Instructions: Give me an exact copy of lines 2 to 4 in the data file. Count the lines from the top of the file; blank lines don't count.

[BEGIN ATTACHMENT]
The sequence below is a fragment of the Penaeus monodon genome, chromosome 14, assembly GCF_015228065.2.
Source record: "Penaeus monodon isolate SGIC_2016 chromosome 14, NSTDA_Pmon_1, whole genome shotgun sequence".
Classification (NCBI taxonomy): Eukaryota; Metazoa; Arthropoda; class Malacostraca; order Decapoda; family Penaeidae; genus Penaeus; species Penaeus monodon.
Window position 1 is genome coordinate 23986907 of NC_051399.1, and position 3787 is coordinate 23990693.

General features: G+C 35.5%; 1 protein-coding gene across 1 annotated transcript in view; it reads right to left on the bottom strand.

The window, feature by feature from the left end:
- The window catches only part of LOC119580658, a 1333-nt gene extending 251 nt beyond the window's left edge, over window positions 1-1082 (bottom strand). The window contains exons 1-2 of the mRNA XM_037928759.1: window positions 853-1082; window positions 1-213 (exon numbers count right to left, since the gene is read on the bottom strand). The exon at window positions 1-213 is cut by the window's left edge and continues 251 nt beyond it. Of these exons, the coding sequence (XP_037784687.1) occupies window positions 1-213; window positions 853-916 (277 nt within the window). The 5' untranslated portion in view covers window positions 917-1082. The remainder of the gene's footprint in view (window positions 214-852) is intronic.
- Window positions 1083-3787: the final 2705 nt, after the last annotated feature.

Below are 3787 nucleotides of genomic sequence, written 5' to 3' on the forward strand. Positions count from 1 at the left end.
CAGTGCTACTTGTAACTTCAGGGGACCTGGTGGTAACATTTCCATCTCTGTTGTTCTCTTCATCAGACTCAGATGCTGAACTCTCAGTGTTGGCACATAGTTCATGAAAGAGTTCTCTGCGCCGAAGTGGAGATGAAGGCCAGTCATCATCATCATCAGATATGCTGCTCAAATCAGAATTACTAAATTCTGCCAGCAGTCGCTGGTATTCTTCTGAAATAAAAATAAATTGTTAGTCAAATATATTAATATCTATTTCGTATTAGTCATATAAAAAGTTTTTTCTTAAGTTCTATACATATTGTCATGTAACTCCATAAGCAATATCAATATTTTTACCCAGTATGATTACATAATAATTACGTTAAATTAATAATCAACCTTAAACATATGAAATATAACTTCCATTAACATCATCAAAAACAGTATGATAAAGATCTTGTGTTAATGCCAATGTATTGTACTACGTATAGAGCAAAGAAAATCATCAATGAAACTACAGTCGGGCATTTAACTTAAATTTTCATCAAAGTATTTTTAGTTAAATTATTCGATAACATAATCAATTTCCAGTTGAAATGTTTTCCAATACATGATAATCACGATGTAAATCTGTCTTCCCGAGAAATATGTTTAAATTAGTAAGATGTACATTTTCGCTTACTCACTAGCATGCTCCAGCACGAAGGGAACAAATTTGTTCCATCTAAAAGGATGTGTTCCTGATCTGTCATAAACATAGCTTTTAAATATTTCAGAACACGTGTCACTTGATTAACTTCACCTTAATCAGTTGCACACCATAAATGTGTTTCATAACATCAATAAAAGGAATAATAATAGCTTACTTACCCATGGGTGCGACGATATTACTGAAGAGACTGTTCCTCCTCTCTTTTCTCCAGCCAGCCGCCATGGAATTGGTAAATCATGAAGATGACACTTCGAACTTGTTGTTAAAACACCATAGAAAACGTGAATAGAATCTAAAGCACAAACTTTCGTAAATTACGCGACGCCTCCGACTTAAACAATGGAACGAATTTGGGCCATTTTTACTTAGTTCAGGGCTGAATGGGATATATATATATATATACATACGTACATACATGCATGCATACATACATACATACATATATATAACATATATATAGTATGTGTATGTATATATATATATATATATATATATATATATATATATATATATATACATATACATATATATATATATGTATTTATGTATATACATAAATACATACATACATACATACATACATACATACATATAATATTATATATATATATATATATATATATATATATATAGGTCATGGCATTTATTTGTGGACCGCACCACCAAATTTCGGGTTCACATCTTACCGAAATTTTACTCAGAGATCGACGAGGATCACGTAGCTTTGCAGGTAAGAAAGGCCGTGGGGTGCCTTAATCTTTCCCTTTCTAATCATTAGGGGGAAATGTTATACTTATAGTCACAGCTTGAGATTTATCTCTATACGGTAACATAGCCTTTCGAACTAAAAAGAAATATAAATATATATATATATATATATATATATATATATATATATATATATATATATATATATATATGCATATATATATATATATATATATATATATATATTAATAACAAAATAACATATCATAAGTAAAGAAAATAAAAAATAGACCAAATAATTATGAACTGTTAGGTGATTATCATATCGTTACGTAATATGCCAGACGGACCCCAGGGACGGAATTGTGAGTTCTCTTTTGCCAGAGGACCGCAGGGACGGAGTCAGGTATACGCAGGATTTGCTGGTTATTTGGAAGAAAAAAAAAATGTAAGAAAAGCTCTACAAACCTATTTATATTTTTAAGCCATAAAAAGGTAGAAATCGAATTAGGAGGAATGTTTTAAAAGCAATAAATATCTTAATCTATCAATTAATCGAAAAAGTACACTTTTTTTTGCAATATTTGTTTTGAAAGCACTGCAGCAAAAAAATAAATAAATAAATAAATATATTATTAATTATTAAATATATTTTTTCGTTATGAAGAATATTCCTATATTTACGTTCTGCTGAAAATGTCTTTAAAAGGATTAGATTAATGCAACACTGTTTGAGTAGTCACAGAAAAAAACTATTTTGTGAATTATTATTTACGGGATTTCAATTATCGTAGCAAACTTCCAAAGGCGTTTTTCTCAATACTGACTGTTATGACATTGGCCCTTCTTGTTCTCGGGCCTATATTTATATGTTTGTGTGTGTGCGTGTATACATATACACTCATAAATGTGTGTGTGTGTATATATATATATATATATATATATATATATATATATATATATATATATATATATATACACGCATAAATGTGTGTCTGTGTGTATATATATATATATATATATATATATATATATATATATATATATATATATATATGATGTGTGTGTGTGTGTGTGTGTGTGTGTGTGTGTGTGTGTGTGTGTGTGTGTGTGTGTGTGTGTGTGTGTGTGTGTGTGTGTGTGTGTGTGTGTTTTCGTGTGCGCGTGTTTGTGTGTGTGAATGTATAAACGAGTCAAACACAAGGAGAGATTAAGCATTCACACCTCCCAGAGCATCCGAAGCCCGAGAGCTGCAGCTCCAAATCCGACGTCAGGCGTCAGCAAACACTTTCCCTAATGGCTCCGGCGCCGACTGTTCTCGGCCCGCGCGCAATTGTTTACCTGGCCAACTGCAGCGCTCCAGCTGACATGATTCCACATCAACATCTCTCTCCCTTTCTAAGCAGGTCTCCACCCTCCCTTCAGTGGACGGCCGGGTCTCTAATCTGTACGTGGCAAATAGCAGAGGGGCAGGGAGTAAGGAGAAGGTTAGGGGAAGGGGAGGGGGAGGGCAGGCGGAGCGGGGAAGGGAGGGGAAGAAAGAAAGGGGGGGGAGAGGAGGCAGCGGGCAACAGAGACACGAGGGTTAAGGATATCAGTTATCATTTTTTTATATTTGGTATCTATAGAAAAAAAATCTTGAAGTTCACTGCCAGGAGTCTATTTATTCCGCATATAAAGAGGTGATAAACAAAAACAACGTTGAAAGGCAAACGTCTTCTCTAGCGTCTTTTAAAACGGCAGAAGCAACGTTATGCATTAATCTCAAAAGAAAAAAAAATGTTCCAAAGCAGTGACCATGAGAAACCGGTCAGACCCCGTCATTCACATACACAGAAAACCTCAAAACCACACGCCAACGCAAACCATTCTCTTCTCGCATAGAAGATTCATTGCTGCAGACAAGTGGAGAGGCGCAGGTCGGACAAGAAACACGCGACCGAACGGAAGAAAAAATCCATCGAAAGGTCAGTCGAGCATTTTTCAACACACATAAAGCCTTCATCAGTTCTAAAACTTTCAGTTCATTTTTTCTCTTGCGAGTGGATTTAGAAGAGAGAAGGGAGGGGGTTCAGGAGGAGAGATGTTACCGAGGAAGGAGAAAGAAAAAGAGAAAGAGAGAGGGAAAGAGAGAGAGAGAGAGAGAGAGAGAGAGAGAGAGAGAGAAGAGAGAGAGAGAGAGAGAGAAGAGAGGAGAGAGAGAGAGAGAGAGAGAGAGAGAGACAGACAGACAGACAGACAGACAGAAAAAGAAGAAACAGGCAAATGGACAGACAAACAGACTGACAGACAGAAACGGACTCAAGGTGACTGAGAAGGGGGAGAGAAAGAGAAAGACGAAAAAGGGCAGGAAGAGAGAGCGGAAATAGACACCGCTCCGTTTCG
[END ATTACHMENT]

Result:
Source record: "Penaeus monodon isolate SGIC_2016 chromosome 14, NSTDA_Pmon_1, whole genome shotgun sequence".
Classification (NCBI taxonomy): Eukaryota; Metazoa; Arthropoda; class Malacostraca; order Decapoda; family Penaeidae; genus Penaeus; species Penaeus monodon.
Window position 1 is genome coordinate 23986907 of NC_051399.1, and position 3787 is coordinate 23990693.